Cinesite is a big company with a small company vibe. It doesn’t feel like decisions are made solely with profit in mind. We’re focused on maintaining good relationships with artists and staff, growing their careers and creating loyalty. Also, the caliber of the projects themselves is of a high artistic level but cost efficient at the same time. It’s exciting to be at a company that focuses on cultivating relationships and working with some of the most talented filmmakers in the industry.
What kinds of projects do you most like to work on?
I love science fiction and fantasy – anything that focuses on world-building and exploration. A window into a world we’ve never seen before – that’s super exciting. I also love anything with heart and good intentions. If something is meanspirited or pessimistic, it’s usually not appealing to me.
What advice would you give to someone just starting out?
Aside from schooling and training, my advice would be to watch a lot of films and series. And in that process find out which companies are creating work that you identify with creatively and emotionally. That way when you’re contacting one of those companies about a job opening or you’re in an interview, you can speak truthfully about your passion. That enthusiasm goes a long way. People can feel it and they’ll want to work with you.
Who has been your biggest influence and why?
One of my biggest influences has been a producer named Kate Langrall Folb. I’ve worked with her on a number of projects (including a theatre play we produced together) and she has always exemplified the qualities I admire most in a boss, mentor and collaborator. She is patient and compassionate, gives everyone the benefit of the doubt, doesn’t cast blame, is honest and trustworthy, minimises drama, treats everyone with respect regardless of their role, has an impressive work ethic, is super supportive, recognises the efforts of others, brings a sense of humour to every situation, commands respect without demanding it and is truly inspirational in terms of the causes she champions. I constantly aspire to be like her, and I often think about her influence on me in the work I do.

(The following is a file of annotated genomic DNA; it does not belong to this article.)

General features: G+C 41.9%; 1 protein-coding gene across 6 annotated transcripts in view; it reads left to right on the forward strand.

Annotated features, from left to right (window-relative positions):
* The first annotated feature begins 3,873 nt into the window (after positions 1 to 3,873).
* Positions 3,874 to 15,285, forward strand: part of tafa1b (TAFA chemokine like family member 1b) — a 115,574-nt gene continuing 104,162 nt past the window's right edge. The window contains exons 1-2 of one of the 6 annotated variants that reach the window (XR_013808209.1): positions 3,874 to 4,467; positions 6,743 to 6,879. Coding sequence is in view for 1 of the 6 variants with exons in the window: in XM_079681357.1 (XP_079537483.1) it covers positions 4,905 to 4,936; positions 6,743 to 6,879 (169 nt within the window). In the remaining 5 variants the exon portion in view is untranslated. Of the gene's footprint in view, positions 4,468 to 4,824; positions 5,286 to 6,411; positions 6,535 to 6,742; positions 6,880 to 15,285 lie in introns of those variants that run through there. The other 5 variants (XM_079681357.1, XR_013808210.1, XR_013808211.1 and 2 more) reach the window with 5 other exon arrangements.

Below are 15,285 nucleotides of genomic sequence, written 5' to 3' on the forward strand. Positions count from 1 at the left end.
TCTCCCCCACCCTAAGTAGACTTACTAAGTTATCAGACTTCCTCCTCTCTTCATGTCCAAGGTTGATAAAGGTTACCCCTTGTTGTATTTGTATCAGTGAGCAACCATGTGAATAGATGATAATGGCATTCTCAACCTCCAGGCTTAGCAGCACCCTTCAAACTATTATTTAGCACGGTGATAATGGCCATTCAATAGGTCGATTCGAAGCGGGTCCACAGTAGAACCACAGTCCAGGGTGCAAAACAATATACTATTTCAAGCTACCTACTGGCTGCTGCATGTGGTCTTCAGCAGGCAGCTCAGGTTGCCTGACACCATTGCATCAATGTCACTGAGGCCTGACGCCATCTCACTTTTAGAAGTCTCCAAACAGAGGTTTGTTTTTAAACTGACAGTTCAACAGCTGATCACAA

What film or project has most inspired you?
I would say the project that has inspired me most is Mad Max: Fury Road. The amount of thought, time and energy that George Miller and his team put into creating such a cohesive work of art is truly impressive. Every detail of every moment of every single shot in the film has a purpose — and that’s to support the storytelling and world-building. Aesthetically and tonally it really resonated with me, and although it was a dystopic vision of the future, it left me feeling uplifted and hopeful. The team of previs artists that helped George bring his vision to life were so inspiring and I feel honoured to have worked with them.
What skills are required in your role?
I feel like the most important skills to have in my role are patience and perseverance, knowing when to listen and when to speak up, an understanding of both the creative and business sides of the industry, and an ability to laugh combined with an awareness of when to be serious. But above all, the ability to stay super calm under pressure is probably the most important skill to possess, one which I’m still constantly trying to master. Ommmmm…